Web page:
NIA CHARLESTOWN NEVIS (December 07, 2018) — The following is an address by Hon. Mark Brantley, Minister of Aviation in St. Kitts and Nevis on the occasion of International Aviation Day 2018 observed on December 07, 2018.
My fellow citizens and residents,
As Minister of Aviation, today we join the International Civil Aviation Organisation (ICAO) and the 192 members including St. Kitts and Nevis to celebrate World Aviation Day 2018, under the theme: “Working together to ensure no country is left behind.”
Every five years, coinciding with ICAO anniversaries, the ICAO Council establishes a special anniversary theme for International Civil Aviation Day.
International Civil Aviation Day was established in 1994 as part of ICAO’s 50th anniversary activities. In 1996, pursuant to an ICAO initiative and with the assistance of the Canadian Government, the United Nations General Assembly officially recognized 7th December as International Civil Aviation Day in the United Nations system.
The purpose of International Civil Aviation Day is to help generate and reinforce worldwide awareness of the importance of international civil aviation to the social and economic development of States, and of the unique role of ICAO in helping States to cooperate and realize a truly global rapid transit network at the service of all mankind.
As the United Nations and world nations have now adopted Agenda 2030, and embarked on a new era in global sustainable development, the importance of aviation as an engine of global connectivity has never been more relevant as a fundamental enabler of global peace and prosperity.
In 2002 the government of St. Kitts and Nevis, signed on to the Chicago Convention which obliges our government to meet ICAO standards. In keeping with these obligations, St. Kitts and Nevis has developed legislation, programmes and procedures in order to give these conventions effect within our country.
It is the responsibility of each contracted state to ensure the safety and security of airline passengers, crew, ground personnel and the general public in all matters relating to civil aviation.
In St. Kitts and Nevis, our main economic engine is and continues to be tourism, and we have that responsibility to protect and ensure that our international obligations are adhered to, and are met effectively and consistently. There is no room, no room whatsoever for error or mistake.
Today the aviation industry has its challenges with global terrorism, and insider threats which is on the global increase where workers within the system choose to do things for their own personal gain and collusion among staff. This has also caused ICAO to make several amendments to its documents and requiring everyone to be screened at all times when entering restricted and sterile areas of our airports, and by means of identification badges and other additional means as set out in ICAO documents.
We must respect these requirements, standards and recommended practices set by ICAO and our legislative frame work. Failing to comply with our international obligations can have negative impacts on our tourism. We must therefore support and encourage our security forces, officers at these facilities. We must applaud them all – the Civil Aviation Department, St. Christopher Air & Sea Ports Authority (SCASPA) and Nevis Air and Sea Ports Authority (NASPA) staff, the Police, Defence Force, Customs, Immigration, Airlines staff and others.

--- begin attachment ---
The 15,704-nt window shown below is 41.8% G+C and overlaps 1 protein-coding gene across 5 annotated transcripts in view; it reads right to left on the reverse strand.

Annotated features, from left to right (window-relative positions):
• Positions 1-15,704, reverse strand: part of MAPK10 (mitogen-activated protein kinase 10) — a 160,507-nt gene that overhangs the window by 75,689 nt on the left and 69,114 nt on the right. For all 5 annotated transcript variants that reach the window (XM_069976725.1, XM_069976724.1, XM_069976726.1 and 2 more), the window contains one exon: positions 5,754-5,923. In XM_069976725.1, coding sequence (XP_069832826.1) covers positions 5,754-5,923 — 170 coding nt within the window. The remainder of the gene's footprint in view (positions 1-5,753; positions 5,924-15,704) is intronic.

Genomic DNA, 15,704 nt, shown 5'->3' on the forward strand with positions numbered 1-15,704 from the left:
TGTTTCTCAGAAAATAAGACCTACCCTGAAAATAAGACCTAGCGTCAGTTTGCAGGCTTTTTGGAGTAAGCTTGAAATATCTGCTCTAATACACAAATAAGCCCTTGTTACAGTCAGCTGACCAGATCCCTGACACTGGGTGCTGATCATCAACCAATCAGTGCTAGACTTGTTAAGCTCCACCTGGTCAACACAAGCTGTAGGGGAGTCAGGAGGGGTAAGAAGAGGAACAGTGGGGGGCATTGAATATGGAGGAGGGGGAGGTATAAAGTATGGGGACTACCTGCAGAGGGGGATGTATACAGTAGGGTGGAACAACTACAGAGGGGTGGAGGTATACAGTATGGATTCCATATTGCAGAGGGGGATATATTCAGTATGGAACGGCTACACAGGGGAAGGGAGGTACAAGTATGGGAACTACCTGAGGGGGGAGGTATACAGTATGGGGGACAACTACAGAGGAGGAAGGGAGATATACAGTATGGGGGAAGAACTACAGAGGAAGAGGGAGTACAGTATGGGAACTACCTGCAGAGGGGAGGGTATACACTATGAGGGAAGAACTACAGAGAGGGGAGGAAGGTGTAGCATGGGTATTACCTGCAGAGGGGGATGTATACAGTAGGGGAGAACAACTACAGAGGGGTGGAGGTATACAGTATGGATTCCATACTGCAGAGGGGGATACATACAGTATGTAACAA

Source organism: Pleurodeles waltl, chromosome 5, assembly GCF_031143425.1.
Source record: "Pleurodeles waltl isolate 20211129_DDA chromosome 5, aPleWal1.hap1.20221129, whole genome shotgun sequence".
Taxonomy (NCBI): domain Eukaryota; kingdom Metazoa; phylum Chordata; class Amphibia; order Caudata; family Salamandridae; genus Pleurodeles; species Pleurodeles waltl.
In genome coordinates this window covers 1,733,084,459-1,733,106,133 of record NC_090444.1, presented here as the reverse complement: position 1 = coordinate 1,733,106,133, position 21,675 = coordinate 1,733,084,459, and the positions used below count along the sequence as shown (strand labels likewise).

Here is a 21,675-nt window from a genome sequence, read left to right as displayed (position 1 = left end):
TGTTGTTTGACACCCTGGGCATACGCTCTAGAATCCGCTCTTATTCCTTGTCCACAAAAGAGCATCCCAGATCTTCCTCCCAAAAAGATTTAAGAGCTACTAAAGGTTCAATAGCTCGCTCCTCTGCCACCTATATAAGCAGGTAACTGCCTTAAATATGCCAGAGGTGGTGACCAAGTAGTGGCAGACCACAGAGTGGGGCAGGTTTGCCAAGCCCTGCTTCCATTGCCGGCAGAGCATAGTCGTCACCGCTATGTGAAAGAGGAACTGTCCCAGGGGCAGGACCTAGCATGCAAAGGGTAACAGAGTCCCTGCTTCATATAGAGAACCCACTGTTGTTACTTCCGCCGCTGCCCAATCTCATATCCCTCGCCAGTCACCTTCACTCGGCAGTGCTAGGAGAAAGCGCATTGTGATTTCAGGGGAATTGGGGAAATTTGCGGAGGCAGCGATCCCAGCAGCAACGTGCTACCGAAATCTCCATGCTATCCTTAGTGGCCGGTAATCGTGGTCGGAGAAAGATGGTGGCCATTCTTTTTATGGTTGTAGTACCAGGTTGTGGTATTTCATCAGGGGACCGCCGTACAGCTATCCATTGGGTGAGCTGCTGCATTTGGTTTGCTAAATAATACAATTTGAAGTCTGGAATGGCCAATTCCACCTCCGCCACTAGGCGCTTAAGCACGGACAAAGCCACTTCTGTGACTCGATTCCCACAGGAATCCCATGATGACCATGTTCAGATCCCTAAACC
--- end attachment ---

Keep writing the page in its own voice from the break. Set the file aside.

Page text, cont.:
The Civil Aviation Division within my Ministry, is charged with the responsibility for oversight as required by ICAO, advising and coordinating with all agencies on matters in relation to aviation as the regulatory body for the government of St. Kitts and Nevis, along with the Eastern Caribbean Civil Aviation Authority (ECCAA) based in Antigua.
In ensuring that the government meets its obligations internationally, regionally and locally, the department has oversight for both Vance W. Amory and Robert L. Bradshaw International Airports. It conducts inspections, monitoring, testing, surveys, investigation, audits, training, certifications, risk assessments, the coordinating of emergency exercises and issuing of Landing Permits.
Indeed our department has been so well recognised that members of that department were recently been asked by the Commonwealth of Dominica to come to Dominica to train their staff in Dominica.
Every year, the state is assessed by the United States’ Transportation Security Administration (TSA). This is done to see whether or not St. Kitts and Nevis is meeting the ICAO standards and recommended practices as required. Testing is also conducted by the Eastern Caribbean Civil Aviation Authority (ECCAA).
Every five years, ICAO conducts its own audit to ensure that the Government of St. Kitts and Nevis is meeting its international obligations including in relation to all air carriers.
So today, ladies and gentlemen, we celebrate World Aviation Day. Let us all recognise and support all of us and all our stake holders and staff that work within this industry for their hard work and dedication, in ensuring that as a nation we meet and exceed our obligations and protect our travelling public from any threat or acts of unlawful interference.
Happy World Aviation Day. May God continue to bless us all, and may He continue to keep our aviation industry safe.
Photo caption: Hon. Mark Brantley, Minister of Aviation in St. Kitts and Nevis